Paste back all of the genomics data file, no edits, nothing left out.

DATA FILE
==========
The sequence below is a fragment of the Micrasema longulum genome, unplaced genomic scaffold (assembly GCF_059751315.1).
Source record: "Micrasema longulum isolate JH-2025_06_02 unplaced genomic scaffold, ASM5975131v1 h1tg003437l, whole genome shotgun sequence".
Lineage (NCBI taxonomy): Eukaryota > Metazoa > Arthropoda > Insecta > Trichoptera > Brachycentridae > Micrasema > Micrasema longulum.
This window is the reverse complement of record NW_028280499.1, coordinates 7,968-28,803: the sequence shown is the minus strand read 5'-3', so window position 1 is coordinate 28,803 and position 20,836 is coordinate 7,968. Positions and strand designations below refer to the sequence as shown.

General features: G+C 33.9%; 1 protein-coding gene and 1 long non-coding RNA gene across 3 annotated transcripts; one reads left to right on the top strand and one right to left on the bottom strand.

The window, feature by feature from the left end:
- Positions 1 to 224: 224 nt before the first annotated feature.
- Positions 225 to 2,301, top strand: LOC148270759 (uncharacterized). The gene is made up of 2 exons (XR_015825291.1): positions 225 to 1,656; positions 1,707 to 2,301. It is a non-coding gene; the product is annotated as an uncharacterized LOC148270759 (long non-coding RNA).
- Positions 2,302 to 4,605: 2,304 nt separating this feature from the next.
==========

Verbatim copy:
The sequence below is a fragment of the Micrasema longulum genome, unplaced genomic scaffold (assembly GCF_059751315.1).
Source record: "Micrasema longulum isolate JH-2025_06_02 unplaced genomic scaffold, ASM5975131v1 h1tg003437l, whole genome shotgun sequence".
Lineage (NCBI taxonomy): Eukaryota > Metazoa > Arthropoda > Insecta > Trichoptera > Brachycentridae > Micrasema > Micrasema longulum.
This window is the reverse complement of record NW_028280499.1, coordinates 7,968-28,803: the sequence shown is the minus strand read 5'-3', so window position 1 is coordinate 28,803 and position 20,836 is coordinate 7,968. Positions and strand designations below refer to the sequence as shown.

General features: G+C 33.9%; 1 protein-coding gene and 1 long non-coding RNA gene across 3 annotated transcripts; one reads left to right on the top strand and one right to left on the bottom strand.

The window, feature by feature from the left end:
- Positions 1 to 224: 224 nt before the first annotated feature.
- Positions 225 to 2,301, top strand: LOC148270759 (uncharacterized). The gene is made up of 2 exons (XR_015825291.1): positions 225 to 1,656; positions 1,707 to 2,301. It is a non-coding gene; the product is annotated as an uncharacterized LOC148270759 (long non-coding RNA).
- Positions 2,302 to 4,605: 2,304 nt separating this feature from the next.